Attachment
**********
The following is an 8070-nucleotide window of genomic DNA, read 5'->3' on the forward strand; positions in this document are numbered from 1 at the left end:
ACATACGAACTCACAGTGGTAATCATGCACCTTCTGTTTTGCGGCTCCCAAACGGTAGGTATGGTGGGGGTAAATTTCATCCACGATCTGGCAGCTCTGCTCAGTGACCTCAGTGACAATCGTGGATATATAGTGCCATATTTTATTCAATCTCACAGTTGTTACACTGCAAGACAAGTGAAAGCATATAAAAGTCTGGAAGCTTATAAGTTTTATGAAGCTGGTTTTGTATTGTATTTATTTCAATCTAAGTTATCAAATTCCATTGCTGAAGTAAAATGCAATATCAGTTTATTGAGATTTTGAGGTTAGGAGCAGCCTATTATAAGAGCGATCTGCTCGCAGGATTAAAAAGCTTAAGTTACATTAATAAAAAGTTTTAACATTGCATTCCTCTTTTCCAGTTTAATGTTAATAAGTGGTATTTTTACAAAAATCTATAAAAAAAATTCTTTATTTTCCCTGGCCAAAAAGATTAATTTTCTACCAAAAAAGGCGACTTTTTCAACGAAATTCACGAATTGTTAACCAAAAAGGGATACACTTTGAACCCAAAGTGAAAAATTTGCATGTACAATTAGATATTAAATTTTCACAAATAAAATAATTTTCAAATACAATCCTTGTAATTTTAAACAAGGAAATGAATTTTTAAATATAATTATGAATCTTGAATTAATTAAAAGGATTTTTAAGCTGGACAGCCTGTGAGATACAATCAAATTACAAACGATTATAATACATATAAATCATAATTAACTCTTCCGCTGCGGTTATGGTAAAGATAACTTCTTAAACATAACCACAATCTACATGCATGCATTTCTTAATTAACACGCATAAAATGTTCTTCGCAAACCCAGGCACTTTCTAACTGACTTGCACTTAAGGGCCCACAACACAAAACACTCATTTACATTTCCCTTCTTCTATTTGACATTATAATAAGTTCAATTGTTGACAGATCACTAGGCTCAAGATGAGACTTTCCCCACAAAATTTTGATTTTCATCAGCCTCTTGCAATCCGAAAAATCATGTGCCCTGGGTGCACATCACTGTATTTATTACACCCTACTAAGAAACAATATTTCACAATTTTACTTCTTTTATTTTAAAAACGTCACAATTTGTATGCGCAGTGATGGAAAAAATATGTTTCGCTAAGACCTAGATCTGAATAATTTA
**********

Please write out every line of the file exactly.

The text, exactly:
The following is an 8070-nucleotide window of genomic DNA, read 5'->3' on the forward strand; positions in this document are numbered from 1 at the left end:
ACATACGAACTCACAGTGGTAATCATGCACCTTCTGTTTTGCGGCTCCCAAACGGTAGGTATGGTGGGGGTAAATTTCATCCACGATCTGGCAGCTCTGCTCAGTGACCTCAGTGACAATCGTGGATATATAGTGCCATATTTTATTCAATCTCACAGTTGTTACACTGCAAGACAAGTGAAAGCATATAAAAGTCTGGAAGCTTATAAGTTTTATGAAGCTGGTTTTGTATTGTATTTATTTCAATCTAAGTTATCAAATTCCATTGCTGAAGTAAAATGCAATATCAGTTTATTGAGATTTTGAGGTTAGGAGCAGCCTATTATAAGAGCGATCTGCTCGCAGGATTAAAAAGCTTAAGTTACATTAATAAAAAGTTTTAACATTGCATTCCTCTTTTCCAGTTTAATGTTAATAAGTGGTATTTTTACAAAAATCTATAAAAAAAATTCTTTATTTTCCCTGGCCAAAAAGATTAATTTTCTACCAAAAAAGGCGACTTTTTCAACGAAATTCACGAATTGTTAACCAAAAAGGGATACACTTTGAACCCAAAGTGAAAAATTTGCATGTACAATTAGATATTAAATTTTCACAAATAAAATAATTTTCAAATACAATCCTTGTAATTTTAAACAAGGAAATGAATTTTTAAATATAATTATGAATCTTGAATTAATTAAAAGGATTTTTAAGCTGGACAGCCTGTGAGATACAATCAAATTACAAACGATTATAATACATATAAATCATAATTAACTCTTCCGCTGCGGTTATGGTAAAGATAACTTCTTAAACATAACCACAATCTACATGCATGCATTTCTTAATTAACACGCATAAAATGTTCTTCGCAAACCCAGGCACTTTCTAACTGACTTGCACTTAAGGGCCCACAACACAAAACACTCATTTACATTTCCCTTCTTCTATTTGACATTATAATAAGTTCAATTGTTGACAGATCACTAGGCTCAAGATGAGACTTTCCCCACAAAATTTTGATTTTCATCAGCCTCTTGCAATCCGAAAAATCATGTGCCCTGGGTGCACATCACTGTATTTATTACACCCTACTAAGAAACAATATTTCACAATTTTACTTCTTTTATTTTAAAAACGTCACAATTTGTATGCGCAGTGATGGAAAAAATATGTTTCGCTAAGACCTAGATCTGAATAATTTA